It all started when I saw the sketch book of an artist I admire. I liked the idea of something unusual to spark my summer 2015 watercolor project and ordered what she was using; a hard-cover journal of handmade paper.
It arrived and I took a good look…….the paper was beautiful and new to me…..I stared at it wondering what I had done. The paper is handmade and has deckle edges…a work of art in itself. I wondered and stared at the lovely paper off and on for a few months. I know….strange, but I was intimidated and hesitant to ruin its beauty with my artwork. Finally when time to begin my second annual Summer Watercolor Project was upon me, I needed to use this paper or buy another kind.
I took my own challenge and have completed ten sketches so far in this journal and soon discovered it was more of a challenge than I had expected. The paper is bumpy, stringy, and highly absorbent.
“Blue Evening”.…….No pencil, no ink, just watercolor.
My favorite technique for watercolor/ink sketching is to first do a very light pencil sketch then add the watercolor and carefully erase the pencil. With this paper that technique is not recommended unless you are intrigued by little strings of paper catching lots of the color and adding strange unidentifiable objects here and there in your art. Therefore I changed my technique; no pencil sketch…just go straight to watercolor. By the way, this is considered THE PROPER WAY to watercolor..if that is important to you.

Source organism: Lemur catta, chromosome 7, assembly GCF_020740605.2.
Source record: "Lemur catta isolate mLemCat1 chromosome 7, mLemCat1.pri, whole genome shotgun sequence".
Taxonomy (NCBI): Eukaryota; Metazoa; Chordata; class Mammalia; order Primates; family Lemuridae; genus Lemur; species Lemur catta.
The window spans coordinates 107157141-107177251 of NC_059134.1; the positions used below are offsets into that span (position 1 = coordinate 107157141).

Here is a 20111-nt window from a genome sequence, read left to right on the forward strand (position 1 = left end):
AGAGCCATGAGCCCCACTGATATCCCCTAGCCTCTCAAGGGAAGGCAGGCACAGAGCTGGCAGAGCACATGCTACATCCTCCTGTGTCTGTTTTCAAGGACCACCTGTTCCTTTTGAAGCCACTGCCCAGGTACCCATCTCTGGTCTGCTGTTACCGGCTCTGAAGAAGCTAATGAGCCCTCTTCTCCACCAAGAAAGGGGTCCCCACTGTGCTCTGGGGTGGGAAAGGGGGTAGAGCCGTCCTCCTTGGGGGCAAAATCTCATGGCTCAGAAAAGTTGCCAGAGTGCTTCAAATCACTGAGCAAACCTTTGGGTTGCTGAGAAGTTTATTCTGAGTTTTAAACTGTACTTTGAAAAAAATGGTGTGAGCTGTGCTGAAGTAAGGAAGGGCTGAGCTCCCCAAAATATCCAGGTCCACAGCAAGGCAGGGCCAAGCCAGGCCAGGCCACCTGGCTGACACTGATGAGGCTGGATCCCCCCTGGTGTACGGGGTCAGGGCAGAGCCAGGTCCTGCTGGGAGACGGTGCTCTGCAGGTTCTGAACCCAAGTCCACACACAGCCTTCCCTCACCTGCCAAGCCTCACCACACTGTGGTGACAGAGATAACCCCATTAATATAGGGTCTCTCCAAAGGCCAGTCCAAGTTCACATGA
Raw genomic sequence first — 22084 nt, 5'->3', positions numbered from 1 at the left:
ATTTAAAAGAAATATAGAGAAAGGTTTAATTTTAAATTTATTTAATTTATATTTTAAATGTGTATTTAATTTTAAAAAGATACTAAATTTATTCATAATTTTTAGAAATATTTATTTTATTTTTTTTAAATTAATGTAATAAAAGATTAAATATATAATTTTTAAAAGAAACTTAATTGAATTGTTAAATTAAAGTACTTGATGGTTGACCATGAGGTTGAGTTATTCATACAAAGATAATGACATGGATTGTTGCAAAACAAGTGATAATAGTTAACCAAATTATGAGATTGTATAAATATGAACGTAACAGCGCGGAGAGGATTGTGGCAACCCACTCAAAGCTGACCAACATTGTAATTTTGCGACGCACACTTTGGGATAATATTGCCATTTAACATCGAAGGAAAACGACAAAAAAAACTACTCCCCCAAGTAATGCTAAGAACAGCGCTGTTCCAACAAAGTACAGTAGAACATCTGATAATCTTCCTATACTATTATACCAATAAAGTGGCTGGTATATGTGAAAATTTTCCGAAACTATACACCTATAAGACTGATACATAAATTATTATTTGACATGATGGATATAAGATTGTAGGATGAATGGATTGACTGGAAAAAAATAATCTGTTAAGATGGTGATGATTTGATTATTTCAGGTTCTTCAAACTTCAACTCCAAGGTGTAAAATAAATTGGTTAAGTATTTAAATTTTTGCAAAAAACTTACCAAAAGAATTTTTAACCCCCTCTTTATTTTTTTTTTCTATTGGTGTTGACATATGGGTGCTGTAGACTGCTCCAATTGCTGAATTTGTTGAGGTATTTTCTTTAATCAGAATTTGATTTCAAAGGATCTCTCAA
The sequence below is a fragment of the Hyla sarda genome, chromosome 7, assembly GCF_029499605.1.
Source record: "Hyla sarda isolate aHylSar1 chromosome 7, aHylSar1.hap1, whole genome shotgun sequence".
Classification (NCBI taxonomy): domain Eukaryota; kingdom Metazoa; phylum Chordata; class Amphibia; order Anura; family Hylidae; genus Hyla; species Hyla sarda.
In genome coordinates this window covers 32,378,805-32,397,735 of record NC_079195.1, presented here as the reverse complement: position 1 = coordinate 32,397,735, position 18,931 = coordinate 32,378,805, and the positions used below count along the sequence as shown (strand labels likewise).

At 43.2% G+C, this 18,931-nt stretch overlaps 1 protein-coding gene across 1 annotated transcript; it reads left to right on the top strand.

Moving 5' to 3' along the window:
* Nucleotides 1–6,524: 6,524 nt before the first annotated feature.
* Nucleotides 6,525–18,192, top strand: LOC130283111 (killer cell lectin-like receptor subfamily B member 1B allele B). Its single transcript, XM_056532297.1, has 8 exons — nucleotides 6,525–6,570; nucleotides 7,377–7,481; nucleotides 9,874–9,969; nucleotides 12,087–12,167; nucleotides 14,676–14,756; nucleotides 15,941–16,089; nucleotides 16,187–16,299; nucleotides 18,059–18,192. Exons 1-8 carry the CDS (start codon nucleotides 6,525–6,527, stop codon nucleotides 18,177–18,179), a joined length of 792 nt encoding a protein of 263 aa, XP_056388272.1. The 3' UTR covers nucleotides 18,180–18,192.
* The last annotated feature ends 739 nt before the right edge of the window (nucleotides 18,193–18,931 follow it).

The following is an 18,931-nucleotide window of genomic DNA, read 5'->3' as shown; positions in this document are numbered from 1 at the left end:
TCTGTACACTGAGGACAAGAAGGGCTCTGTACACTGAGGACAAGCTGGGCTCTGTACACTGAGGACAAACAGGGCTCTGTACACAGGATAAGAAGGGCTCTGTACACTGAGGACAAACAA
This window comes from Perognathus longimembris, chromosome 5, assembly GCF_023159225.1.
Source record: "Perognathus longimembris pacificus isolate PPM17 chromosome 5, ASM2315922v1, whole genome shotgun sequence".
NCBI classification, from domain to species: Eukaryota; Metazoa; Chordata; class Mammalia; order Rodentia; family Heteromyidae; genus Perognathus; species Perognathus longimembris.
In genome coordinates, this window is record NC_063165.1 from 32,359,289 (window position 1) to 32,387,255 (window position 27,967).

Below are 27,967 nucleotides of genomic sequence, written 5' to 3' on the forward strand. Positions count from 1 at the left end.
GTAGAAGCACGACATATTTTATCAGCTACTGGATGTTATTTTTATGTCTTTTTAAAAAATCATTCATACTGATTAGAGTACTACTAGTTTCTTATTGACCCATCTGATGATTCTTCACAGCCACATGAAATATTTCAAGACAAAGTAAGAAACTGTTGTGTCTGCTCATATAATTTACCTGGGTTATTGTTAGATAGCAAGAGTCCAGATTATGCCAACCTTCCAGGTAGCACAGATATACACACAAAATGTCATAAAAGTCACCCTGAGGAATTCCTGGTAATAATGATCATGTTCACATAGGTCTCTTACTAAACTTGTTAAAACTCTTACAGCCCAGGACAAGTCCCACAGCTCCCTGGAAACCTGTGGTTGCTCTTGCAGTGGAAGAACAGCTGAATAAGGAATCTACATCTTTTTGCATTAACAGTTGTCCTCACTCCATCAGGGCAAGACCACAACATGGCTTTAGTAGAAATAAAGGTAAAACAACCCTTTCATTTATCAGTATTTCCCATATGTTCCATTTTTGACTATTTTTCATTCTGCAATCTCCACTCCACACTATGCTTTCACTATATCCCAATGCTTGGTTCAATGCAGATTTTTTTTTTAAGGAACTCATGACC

About The Highly Absorbent Part
Little stringy things scattered throughout my artwork was not going to be the only challenge; don’t forget I said highly absorbent. In the world of watercolor art there are generally two basic techniques; wet on wet, (the paper is dampened before adding the watercolors) and wet on dry (the paper is left dry as you add the watercolors). Of course, there is always dry brush, but I’ll leave that for another blog. I like wet on wet but gorgeous, odd, handmade paper doesn’t!
“Seagulls”…….The seagulls were actually two of those little stringy things. Worked well. I added a little ink for emphasis.
Detail of “Seagulls”. In painting bodies of water, usually in the distance the horizon line is straight. Forget that if you are using this paper. Of course, I can always call it Impressionism, can’t I? The watercolor bleeds up, down, sideways; it is in control, not the artist.
I Could Always Quit
But I won’t. I’m already working on the next one using a free-hand ink sketch first, then wet on dry. I’ll let you see how that turns out.